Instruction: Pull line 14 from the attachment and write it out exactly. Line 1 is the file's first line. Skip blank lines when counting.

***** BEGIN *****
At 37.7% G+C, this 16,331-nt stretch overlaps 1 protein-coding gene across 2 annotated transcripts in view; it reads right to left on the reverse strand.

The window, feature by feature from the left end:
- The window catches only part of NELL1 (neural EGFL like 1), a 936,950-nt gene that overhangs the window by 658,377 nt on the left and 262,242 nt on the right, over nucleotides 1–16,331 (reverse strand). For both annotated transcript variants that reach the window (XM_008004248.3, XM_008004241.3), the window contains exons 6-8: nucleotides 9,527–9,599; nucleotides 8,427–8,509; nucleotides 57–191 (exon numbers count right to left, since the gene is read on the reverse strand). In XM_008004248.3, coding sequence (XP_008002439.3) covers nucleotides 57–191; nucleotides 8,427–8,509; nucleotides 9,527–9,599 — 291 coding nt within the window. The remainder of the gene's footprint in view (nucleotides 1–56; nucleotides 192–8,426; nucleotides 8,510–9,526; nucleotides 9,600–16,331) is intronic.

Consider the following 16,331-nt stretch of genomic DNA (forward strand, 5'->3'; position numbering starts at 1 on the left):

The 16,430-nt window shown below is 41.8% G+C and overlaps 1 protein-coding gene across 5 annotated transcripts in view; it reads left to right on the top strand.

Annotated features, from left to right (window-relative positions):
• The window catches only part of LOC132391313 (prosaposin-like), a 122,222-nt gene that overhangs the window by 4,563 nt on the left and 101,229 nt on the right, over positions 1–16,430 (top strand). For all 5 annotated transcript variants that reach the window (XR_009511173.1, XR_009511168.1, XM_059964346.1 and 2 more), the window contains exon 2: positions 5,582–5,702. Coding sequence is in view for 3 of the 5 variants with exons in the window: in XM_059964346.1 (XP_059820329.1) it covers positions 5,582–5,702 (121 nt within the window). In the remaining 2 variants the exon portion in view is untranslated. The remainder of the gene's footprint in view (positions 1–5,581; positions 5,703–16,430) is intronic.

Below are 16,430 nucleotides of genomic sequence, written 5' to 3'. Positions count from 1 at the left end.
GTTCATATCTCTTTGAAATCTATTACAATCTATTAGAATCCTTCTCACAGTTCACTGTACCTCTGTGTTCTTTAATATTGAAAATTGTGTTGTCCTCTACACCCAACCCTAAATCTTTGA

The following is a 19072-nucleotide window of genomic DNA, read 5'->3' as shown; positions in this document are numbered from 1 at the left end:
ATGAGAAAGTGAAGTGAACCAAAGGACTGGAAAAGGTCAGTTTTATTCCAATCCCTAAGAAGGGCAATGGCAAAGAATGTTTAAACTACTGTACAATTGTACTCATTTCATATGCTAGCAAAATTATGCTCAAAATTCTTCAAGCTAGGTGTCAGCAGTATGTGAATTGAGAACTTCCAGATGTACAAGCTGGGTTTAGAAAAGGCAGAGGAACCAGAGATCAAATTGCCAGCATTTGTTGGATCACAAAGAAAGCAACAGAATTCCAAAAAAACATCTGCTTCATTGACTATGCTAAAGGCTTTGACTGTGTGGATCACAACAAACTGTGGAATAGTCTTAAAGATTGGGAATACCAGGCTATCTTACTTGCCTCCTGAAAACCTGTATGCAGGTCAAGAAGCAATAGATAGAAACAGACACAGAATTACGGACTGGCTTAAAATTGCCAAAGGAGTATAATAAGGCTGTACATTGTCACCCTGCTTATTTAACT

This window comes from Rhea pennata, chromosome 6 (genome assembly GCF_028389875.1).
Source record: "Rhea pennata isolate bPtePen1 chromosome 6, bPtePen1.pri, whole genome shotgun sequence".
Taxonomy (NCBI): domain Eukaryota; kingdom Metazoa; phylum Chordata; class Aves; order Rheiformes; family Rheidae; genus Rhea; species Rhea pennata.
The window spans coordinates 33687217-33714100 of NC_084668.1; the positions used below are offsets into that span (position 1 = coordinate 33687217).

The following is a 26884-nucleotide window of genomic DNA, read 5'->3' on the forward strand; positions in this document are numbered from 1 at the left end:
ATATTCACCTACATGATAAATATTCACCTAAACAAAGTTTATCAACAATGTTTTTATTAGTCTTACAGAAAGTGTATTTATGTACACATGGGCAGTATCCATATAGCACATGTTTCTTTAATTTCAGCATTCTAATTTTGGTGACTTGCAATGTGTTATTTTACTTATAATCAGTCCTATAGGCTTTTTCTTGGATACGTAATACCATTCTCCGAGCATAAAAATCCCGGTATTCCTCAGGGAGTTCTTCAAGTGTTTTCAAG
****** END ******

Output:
Taxonomy (NCBI): domain Eukaryota; kingdom Metazoa; phylum Chordata; class Aves; order Rheiformes; family Rheidae; genus Rhea; species Rhea pennata.